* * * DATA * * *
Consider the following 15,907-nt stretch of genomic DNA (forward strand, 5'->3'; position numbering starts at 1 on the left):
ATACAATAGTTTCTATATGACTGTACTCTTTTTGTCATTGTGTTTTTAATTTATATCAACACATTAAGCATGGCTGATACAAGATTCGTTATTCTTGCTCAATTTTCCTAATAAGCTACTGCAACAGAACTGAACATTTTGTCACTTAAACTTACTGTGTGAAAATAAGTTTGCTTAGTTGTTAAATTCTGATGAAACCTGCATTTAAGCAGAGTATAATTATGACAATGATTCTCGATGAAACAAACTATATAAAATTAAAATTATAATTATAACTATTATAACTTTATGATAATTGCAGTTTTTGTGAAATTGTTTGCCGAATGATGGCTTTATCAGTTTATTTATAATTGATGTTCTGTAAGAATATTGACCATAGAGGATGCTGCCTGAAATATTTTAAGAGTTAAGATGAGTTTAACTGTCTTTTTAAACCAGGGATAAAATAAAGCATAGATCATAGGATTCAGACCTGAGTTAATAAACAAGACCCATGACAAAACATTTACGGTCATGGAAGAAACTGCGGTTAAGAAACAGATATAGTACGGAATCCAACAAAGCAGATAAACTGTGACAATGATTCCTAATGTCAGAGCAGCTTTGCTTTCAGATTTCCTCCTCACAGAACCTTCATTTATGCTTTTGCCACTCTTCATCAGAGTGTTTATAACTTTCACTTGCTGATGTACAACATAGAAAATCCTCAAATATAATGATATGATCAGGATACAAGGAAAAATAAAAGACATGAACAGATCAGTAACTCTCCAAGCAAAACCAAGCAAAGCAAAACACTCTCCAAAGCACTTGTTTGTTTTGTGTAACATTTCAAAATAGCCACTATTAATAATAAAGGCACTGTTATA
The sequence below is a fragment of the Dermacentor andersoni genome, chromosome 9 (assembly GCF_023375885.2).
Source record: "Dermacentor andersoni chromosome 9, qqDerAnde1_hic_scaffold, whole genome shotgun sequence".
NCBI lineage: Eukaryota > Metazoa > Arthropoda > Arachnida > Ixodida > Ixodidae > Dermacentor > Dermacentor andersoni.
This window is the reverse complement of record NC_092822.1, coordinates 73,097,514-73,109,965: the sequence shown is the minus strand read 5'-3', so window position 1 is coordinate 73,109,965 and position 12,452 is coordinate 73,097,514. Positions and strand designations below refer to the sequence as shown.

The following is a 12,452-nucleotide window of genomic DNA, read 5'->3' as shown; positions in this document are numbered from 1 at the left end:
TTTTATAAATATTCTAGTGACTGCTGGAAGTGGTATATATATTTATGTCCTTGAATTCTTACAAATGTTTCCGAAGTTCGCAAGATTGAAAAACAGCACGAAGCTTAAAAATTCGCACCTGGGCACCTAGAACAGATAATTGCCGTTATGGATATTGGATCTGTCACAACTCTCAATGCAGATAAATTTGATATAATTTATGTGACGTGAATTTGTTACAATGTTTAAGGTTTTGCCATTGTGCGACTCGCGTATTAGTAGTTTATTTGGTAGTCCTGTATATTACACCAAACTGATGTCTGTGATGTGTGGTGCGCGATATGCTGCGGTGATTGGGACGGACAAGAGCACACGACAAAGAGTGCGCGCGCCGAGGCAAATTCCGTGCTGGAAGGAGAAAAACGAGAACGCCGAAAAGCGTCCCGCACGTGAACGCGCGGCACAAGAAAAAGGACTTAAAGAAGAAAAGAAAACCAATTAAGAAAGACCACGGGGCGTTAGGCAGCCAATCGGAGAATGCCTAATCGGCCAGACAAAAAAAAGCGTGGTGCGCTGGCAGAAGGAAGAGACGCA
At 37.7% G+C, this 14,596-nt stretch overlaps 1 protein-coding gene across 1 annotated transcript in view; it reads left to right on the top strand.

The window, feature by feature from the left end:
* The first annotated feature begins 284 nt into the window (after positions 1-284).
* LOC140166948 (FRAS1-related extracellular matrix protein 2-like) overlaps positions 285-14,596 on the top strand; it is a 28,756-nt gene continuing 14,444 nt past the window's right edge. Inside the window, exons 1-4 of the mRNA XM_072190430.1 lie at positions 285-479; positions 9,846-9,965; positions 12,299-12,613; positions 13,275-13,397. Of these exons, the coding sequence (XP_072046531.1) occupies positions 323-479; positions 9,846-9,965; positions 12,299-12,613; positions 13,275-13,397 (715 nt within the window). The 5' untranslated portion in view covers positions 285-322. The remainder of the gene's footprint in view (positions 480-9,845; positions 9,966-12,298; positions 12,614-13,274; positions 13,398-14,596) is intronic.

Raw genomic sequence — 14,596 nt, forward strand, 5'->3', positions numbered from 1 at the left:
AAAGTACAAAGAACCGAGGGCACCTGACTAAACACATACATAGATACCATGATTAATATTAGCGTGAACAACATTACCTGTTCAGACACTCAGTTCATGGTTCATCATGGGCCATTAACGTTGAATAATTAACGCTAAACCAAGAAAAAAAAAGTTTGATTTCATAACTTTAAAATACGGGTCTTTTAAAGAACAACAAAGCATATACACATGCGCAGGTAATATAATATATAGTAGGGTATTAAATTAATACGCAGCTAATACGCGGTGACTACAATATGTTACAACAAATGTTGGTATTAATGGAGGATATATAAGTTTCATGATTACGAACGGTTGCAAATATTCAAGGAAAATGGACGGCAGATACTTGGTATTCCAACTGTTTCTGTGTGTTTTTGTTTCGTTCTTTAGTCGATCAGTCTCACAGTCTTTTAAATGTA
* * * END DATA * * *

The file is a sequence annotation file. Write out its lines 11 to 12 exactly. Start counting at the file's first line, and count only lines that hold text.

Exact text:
* The first annotated feature begins 284 nt into the window (after positions 1-284).
* LOC140166948 (FRAS1-related extracellular matrix protein 2-like) overlaps positions 285-14,596 on the top strand; it is a 28,756-nt gene continuing 14,444 nt past the window's right edge. Inside the window, exons 1-4 of the mRNA XM_072190430.1 lie at positions 285-479; positions 9,846-9,965; positions 12,299-12,613; positions 13,275-13,397. Of these exons, the coding sequence (XP_072046531.1) occupies positions 323-479; positions 9,846-9,965; positions 12,299-12,613; positions 13,275-13,397 (715 nt within the window). The 5' untranslated portion in view covers positions 285-322. The remainder of the gene's footprint in view (positions 480-9,845; positions 9,966-12,298; positions 12,614-13,274; positions 13,398-14,596) is intronic.